Testimonial from an Outbound Exchange Student
It’s been nearly twelve years since I returned from my Rotary Youth Exchange to Germany, and the experience continues to impact my life. 


As a seventeen-year-old, I travelled to Erfurt, Germany to live with Thomas, Sybille and Christian Nitsch, the family I would stay with for the duration of my exchange. Having one host family is atypical for most exchange students, but it was standard for my host club. I spoke no German and had never been to Europe, obvious worries for any teenager from southwestern Ontario, but I was excited nonetheless and reassured that I had paid very close attention to the pre-departure lessons on mitigating culture shock and getting the most out of the exchange year. 


Like any exchange student will tell you, my year had its ups and its downs. I had an excellent host family, and we have stayed in touch all these years (my host parents and my host brother and his wife and new baby flew to Canada just last year for my wedding). I learned to speak German and I made a lot of great friends, both locals and other exchange students from around the world. I travelled around the country playing hockey with the Erfurt Young Dragons and I travelled around Europe, at times with my host family and at times with other exchange students. I saw the Czech Republic, Hungary, Austria, Italy, Switzerland, Lichtenstein, France, Belgium, the Netherlands, England, Greece and Egypt. I was very lucky, and each of these experiences broadened my perspective on the world and challenged me in new ways.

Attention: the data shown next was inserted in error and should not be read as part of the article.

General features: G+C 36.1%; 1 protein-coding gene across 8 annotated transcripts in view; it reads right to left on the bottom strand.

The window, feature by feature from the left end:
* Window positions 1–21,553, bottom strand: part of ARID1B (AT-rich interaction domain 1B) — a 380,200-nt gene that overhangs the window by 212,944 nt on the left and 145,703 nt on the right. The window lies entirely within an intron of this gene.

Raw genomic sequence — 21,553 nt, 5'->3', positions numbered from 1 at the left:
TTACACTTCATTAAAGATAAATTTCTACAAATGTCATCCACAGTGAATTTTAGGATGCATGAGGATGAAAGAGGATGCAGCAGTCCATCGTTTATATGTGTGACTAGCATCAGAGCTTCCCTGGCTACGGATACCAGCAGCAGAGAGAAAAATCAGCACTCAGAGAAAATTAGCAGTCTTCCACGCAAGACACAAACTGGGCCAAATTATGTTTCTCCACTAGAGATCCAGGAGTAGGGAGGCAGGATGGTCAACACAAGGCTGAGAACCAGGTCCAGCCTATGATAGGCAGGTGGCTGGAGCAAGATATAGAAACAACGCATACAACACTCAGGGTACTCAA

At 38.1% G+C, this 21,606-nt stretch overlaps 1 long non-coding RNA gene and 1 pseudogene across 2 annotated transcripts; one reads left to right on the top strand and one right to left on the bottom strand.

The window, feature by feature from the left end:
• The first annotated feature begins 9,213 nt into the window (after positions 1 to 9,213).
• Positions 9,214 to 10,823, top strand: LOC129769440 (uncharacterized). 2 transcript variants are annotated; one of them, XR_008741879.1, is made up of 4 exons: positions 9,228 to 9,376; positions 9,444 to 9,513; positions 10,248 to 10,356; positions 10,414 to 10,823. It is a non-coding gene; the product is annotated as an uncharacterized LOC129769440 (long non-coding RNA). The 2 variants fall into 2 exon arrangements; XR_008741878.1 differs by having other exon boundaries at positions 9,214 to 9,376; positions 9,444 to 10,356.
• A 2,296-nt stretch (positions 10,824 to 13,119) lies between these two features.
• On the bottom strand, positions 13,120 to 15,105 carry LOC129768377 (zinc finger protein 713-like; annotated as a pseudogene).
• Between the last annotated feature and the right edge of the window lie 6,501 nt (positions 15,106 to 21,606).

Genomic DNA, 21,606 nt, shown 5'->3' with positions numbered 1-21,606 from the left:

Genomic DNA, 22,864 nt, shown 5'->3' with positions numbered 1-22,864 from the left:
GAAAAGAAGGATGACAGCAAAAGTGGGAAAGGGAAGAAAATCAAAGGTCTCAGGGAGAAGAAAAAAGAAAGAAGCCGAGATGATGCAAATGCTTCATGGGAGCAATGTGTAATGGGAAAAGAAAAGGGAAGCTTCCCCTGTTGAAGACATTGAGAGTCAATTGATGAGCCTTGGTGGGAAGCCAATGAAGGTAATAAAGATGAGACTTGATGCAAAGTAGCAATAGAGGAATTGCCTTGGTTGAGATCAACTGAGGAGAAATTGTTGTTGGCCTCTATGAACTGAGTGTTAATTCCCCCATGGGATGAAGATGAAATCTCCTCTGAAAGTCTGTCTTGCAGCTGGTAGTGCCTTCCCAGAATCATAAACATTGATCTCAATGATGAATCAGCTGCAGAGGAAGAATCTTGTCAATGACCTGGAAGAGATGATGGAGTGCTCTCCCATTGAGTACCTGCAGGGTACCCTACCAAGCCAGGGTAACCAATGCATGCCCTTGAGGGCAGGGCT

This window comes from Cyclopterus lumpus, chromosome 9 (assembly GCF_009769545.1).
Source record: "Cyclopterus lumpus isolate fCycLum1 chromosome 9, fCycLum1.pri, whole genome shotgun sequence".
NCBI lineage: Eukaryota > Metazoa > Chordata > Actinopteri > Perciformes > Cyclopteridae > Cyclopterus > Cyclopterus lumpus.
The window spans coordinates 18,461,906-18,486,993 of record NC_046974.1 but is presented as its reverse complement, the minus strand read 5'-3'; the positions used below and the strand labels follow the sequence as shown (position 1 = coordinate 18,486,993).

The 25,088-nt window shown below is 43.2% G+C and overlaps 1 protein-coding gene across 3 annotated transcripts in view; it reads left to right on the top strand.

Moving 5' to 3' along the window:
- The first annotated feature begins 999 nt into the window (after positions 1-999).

But, it’s hard to be away from home when the initial excitement and sense of adventure wears off and you enter the more monotonous cycle of day-to-day life. It’s hard to gain the insight and perspective necessary to realize that those day-to-day moments often offer the most profound lessons of a new language, a foreign culture and a young, immature mind. It’s hard to make friends when you don’t understand the language, and then when you do but you don’t understand the cultural references or slang used. It’s hard to explain to anyone but another exchange student just what it is that you’re experiencing throughout the year. It’s hard coming home, after a year away experiencing so many novel things, only to return to high school where life seems a little less sweet and a lot less free. And it’s hard not to be deeply affected, for the better, by all of this adversity. 


Twelve years on and I can say it’s that adversity that continues to shape who I am today. Like I said, I struggled a lot upon my return to Exeter, but it was only a year before I was off to university and on to the next adventure. That year felt like an eternity at the time, but you get past it. I’ve since finished university and graduate school, where I had new opportunities to travel and study abroad. I’ve worked in New York and Toronto, where I’m based today working for a corporate affairs consultancy, advising on high-profile mergers and acquisitions, proxy contests and bankruptcies. And in the fall, my wife and I will be moving to the UK so I can do my MBA at the University of Oxford. 


My Rotary Youth Exchange opened my eyes to the world and opened the door to all that has followed in my life. My story would not be the same without that experience. 


Nick Anstett

Exeter student who travelled to Germany from August 2003 – July 2004

Nick was sponsored by the Rotary Club of St. Marys.